If you're expecting another prodigal son parable here, forget it.
Although separation and reunion are part of this multifaceted contemporary novel ["The Prodigal Daughter"] by the English author of "Kane and Abel," they are but a minor part. And other themes—just as those other themes in the biblical parable—are more provocative.
Through his primary character, Florentyna Rosnovski, Archer probes such intriguing topics as power, politics, pride, parochialism and prejudice. He also deals with some old-fashioned virtues—fidelity, honor and integrity as they affect this only child of a Polish immigrant who has amassed a huge fortune by hard work and canny—but mostly honest—business strategy….
Given that background, you say, the novel must be pure romance. Romance it is. Don't knock it.
There is pain, of course, but it heals; there is failure, but it pales; there is estrangement, but it passes. And there is love, honor and fidelity. And you'll lap it up. Florentyna's husband is so stalwart, so devoted, so enduringly loving that he teeters on the brink of dullness. Their children—with the exception of one little slip by Annabel—are models of deportment (probably because of their nanny).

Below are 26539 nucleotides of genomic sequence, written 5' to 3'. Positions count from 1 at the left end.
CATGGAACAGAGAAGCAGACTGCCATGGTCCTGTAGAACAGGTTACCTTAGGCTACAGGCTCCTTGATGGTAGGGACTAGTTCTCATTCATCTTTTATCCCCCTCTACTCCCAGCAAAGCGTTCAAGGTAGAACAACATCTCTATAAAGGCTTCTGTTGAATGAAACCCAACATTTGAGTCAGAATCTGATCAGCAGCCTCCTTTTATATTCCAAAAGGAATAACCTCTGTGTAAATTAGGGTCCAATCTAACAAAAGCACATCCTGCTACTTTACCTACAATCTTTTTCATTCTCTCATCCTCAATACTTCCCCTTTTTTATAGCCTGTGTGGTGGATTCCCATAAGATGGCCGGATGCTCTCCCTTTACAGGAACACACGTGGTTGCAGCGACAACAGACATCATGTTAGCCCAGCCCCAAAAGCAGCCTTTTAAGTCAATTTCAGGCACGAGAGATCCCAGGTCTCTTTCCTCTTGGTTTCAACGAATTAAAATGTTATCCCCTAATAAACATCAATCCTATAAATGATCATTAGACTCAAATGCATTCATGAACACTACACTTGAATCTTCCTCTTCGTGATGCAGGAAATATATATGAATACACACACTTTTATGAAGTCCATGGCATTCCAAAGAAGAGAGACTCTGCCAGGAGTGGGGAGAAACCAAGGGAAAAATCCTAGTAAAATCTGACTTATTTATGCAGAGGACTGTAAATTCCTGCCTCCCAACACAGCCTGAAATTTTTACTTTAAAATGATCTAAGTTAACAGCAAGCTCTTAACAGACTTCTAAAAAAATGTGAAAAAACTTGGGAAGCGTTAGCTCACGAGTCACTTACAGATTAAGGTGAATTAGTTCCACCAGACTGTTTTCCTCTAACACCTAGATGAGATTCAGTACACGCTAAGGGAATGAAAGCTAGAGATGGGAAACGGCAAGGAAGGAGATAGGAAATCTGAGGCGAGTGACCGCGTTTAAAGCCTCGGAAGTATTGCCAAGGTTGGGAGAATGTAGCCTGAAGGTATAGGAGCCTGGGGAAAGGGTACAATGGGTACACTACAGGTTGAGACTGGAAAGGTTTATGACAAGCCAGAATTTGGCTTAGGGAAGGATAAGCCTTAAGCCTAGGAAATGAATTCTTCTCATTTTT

If you're not already aching with jealousy—if you're a woman, that is—let me rub a little salt in the wound. Florentyna wants to be the first woman President. Quite logically she approaches her goal by being elected to Congress. Then she moves on to the Senate. She's admired and respected by her colleagues. How could it be otherwise, given our ingredients?
And, as she moves toward the presidency with the courage of a Clarence Darrow, Archer creates so much suspense in the dialogue that the usual chase scene seems like a turtle race. Does Florentyna get what she wants? Settle into the blankets and find out for yourself. It's that kind of novel.
Betty Lukas, "A Probe of Power, Pride, Politics," in Los Angeles Times Book Review (copyright, 1982, Los Angeles Times; reprinted by permission), October 24, 1982, p. 10.